With our Software-Defined Data Centre, the highly resilient nature of both sites allows for a host to fail. When that failure event happens, the virtual machine at site one will automatically be recovered on another host that is best suited for it. As soon as this recovery takes place, the cluster will be automatically reestablished. This ensures that within either site, at any moment, we always maintain a highly resilient pair of firewalls. This is very different from traditional data centres, where typically, if you have physical firewalls, if you were to lose either of those, then during the time whilst that device is down, your business will be running with a single point of failure. Whereas with Blue Chip's cloud-based solution, we ensure that your business and your SLAs and your RPOs and RTOs remain unaffected by an outage on one of our hosts.

In this next section I'm going to be talking about the design that makes up our virtual data centre. On the board I've drawn up the two sites again, but this time they are logically connected into as one site, but at site one we have a storage array and similarly at site two, the storage systems themselves are replicated and this is essentially a synchronous replication.

Having synchronous replication allows us to have storage at both sites at any given time. When we deploy virtual machines, we can deploy them at site one and at site two. And, at either site, the machines will connect down to the same network. Our software-defined network has the flexibility to allow us to have networks essentially anywhere we need them.

For the virtual machine, it will connect into storage system one, and it will also have a path across to storage system two. Having this virtual compute layer and the virtual storage layer configured in this way allows a huge amount of flexibility.

Essentially, virtual machines can move between sites, and we can do this under our own control or the system will choose where best to place virtual machines based upon current load. Not only does this give us flexibility of where machines sit, but it also allows us and our customers benefit by not needing to perform traditional DR, because, essentially, the disaster recovery is built into the platform by its design.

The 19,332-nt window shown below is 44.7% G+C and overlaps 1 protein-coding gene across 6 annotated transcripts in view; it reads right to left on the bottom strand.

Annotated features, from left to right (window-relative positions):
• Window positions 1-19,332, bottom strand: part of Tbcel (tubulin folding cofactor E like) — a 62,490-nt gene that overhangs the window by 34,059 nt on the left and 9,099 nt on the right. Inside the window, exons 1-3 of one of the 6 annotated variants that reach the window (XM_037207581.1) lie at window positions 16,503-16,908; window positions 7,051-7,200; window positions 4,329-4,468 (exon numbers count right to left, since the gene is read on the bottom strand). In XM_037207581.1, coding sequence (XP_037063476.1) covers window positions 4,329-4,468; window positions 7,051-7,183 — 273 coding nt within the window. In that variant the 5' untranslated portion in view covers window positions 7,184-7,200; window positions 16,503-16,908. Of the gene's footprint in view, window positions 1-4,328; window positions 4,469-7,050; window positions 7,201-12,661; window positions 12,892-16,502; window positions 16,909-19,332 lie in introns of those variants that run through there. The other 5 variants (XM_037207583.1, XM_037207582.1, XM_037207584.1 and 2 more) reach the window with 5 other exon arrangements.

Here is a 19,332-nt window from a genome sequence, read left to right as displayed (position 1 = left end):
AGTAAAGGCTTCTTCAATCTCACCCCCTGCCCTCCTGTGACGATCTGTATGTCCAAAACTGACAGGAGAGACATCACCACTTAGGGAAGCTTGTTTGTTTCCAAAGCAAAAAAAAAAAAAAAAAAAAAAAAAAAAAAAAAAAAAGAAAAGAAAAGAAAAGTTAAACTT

Where we have a failure scenario, where for example if we lost site one, and all of this infrastructure was unavailable, then what would happen is that this virtual machine would no longer work at this site and it would be automatically recovered over at site number two. This recovery event would be automatic, and compared to traditional data centre designs, where, typically engineers need to get involved when there's a major disaster, Blue Chip's cloud design allows the automated recovery of those machines.

In this final section I'm going to be talking about hybrid cloud. This is something that more and more of our customers are looking to adopt. On the diagram here, I've drawn up this site which represents Blue Chip. Within Blue Chip, we have the similar pattern one deployment that I drew up earlier.

On the right hand side - represents a public cloud provider, and within there, a virtual environment that the customer has machines running within. What we have in the middle here, is essentially an interconnect that allows Blue Chip's data centre to connect out to a variety of different public clouds. Essentially by connecting into the interconnect and then down, into this environment here, that establishes connectivity and it allows our operations centre to have visibility of the network that is here in this space here, and similarly, networks down here.

This is a visual representation of this network from the public provider. This view that we get is an enhanced view where we can see status of machines, both within Blue Chip data centres and also out in the public cloud. This allows us to provide many services through a single contract. Our support teams can do this no matter where the machines are.